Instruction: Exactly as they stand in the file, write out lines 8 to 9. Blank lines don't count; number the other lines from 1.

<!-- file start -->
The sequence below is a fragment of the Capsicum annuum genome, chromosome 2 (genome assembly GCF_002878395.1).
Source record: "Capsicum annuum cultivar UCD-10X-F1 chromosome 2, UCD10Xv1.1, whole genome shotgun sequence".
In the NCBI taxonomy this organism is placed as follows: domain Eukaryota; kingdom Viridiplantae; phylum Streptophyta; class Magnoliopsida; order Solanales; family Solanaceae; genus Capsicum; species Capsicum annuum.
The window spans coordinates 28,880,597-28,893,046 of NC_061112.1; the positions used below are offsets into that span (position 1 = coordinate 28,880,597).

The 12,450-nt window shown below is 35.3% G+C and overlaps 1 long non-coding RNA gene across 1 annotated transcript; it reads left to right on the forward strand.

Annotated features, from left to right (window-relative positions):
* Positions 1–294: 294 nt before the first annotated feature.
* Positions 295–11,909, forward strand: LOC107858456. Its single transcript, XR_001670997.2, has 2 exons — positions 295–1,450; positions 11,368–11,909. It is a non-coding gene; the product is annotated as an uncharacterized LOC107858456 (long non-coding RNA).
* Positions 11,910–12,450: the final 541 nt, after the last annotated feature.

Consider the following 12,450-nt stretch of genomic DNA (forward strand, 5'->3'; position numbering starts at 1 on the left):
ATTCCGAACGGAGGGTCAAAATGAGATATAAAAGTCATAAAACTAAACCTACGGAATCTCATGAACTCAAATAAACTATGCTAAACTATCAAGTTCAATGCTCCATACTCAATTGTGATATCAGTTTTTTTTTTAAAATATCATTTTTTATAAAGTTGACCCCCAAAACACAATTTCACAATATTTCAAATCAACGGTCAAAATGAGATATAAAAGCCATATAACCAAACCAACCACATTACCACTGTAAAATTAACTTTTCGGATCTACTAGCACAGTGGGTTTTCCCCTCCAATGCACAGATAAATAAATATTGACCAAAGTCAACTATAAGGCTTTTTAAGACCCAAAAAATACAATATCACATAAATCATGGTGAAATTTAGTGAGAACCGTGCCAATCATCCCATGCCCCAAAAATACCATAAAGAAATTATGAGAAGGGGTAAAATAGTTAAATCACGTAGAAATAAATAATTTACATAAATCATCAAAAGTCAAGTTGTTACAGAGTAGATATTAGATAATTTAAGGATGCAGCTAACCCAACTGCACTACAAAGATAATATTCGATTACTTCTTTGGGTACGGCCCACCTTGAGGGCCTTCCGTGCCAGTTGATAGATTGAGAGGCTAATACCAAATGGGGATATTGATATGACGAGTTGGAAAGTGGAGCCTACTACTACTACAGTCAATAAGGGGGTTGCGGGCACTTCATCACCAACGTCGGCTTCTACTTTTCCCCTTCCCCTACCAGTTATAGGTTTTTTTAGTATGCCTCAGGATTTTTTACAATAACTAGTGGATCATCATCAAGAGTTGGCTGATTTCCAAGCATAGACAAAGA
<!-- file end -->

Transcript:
* Positions 295–11,909, forward strand: LOC107858456. Its single transcript, XR_001670997.2, has 2 exons — positions 295–1,450; positions 11,368–11,909. It is a non-coding gene; the product is annotated as an uncharacterized LOC107858456 (long non-coding RNA).
* Positions 11,910–12,450: the final 541 nt, after the last annotated feature.